This study aims to investigate the effects of ammonium-bearing zeolitic waste (FCC) on alkali-activated biomass bottom ash (BBA). FCC was obtained from the oil-cracking process in petroleum plants. In this study, two types of production waste were used: biomass bottom ash and ammonium-bearing zeolitic waste. These binary alkali-activated FCC/BBA blends were investigated using X-ray diffraction (XRD), Fourier transform infrared (FTIR) and scanning electron microscopy (SEM) methods. The compressive strength of the hardened samples was evaluated. The results show that the samples made from alkali-activated BBA biomass bottom ash had low (8.5 MPa) compressive strength, which could be explained with low reactive BBA and insufficient quantities of silicon and aluminum compounds. The reactivity of BBA was improved with incorporating zeolitic waste as an aluminosilicate material. This zeolitic waste was first used for ammonium sorption; then, it was incorporated in alkali-activated samples. Additional amounts of hydrated products formed, such as calcium silicate hydrate, calcium aluminum silicate hydrate and calcium sodium aluminum silicate hydrate. The silicon and aluminum compound, which varied in zeolitic waste, changed the mineral composition and microstructure of alkali-activated binder systems. NH4Cl, which was incorporated in the zeolitic waste, did not negatively affect the compressive strength of the alkali-activated BBA samples. This investigation proved that waste materials can be reused by producing alkali-activated binders.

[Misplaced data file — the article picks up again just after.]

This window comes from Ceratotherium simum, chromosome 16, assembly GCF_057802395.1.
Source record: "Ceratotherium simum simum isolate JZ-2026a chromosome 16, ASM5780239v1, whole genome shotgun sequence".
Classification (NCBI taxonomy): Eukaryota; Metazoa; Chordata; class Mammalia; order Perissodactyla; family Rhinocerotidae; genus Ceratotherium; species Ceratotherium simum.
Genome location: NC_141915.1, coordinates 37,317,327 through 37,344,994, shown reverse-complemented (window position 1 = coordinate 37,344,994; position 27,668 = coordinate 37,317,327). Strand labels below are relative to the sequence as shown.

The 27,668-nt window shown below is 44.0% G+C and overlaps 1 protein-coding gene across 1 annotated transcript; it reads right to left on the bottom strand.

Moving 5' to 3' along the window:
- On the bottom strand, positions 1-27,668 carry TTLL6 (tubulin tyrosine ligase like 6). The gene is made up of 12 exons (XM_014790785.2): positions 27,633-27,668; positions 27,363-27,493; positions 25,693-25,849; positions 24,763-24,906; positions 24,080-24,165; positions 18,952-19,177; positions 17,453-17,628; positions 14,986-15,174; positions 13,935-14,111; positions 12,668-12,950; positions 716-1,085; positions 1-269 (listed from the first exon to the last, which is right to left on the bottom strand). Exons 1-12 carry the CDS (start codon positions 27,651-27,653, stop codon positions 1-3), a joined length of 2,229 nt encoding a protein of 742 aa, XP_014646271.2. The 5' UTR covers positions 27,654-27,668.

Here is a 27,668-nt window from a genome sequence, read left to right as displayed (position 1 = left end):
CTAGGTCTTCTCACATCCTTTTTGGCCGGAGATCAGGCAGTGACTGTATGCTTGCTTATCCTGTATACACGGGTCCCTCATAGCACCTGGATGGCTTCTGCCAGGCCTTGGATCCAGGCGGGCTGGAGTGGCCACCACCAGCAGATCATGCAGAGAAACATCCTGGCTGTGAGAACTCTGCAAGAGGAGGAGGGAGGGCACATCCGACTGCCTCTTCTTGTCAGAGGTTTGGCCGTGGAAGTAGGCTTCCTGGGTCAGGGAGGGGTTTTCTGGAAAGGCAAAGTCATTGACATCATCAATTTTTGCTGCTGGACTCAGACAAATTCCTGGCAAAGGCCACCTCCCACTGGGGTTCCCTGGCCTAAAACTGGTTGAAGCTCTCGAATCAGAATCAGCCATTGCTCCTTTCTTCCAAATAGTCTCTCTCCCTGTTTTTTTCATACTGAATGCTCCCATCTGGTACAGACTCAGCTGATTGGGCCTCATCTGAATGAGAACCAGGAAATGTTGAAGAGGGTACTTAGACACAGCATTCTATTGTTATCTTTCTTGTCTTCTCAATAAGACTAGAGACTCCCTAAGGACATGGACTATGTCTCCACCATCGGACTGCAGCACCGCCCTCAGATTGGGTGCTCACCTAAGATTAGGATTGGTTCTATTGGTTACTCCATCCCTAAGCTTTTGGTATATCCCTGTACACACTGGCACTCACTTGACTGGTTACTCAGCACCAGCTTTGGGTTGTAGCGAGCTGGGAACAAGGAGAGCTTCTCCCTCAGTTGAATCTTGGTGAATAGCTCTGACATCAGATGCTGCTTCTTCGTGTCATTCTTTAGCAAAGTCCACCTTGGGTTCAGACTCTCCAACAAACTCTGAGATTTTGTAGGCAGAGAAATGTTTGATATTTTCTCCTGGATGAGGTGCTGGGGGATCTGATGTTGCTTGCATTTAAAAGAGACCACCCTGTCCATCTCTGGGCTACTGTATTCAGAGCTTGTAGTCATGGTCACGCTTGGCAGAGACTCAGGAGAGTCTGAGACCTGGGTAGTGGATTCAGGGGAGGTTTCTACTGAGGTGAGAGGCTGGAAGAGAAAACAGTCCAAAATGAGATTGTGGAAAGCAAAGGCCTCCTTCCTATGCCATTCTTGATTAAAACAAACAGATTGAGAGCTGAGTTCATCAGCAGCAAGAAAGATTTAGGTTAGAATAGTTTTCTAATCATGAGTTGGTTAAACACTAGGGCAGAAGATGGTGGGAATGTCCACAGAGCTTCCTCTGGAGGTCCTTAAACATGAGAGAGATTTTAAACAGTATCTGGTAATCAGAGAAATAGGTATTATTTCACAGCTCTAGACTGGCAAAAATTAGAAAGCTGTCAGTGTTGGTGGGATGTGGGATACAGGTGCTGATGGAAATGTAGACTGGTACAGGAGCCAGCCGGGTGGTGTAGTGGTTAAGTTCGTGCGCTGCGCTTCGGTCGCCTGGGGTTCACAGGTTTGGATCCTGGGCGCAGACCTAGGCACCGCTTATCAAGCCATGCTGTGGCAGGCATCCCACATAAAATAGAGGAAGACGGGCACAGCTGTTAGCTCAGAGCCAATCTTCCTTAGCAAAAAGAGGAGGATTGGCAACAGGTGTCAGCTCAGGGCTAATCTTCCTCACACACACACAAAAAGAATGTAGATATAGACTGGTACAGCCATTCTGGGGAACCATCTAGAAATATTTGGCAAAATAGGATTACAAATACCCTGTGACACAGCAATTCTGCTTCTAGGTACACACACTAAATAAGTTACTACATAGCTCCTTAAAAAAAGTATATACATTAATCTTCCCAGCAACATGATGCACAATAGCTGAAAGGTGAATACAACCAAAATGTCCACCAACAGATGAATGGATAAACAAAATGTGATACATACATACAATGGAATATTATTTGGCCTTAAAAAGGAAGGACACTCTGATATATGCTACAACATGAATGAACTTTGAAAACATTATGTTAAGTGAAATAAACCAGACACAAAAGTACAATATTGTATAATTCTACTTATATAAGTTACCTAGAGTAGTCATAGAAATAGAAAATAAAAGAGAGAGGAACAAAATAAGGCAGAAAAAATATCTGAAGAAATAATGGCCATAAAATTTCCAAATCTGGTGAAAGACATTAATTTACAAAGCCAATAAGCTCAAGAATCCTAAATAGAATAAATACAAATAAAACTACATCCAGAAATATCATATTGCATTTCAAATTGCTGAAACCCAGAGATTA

Keywords: alkali-activated binder; alkali-activated biomass ash; zeolitic waste with NH4Cl.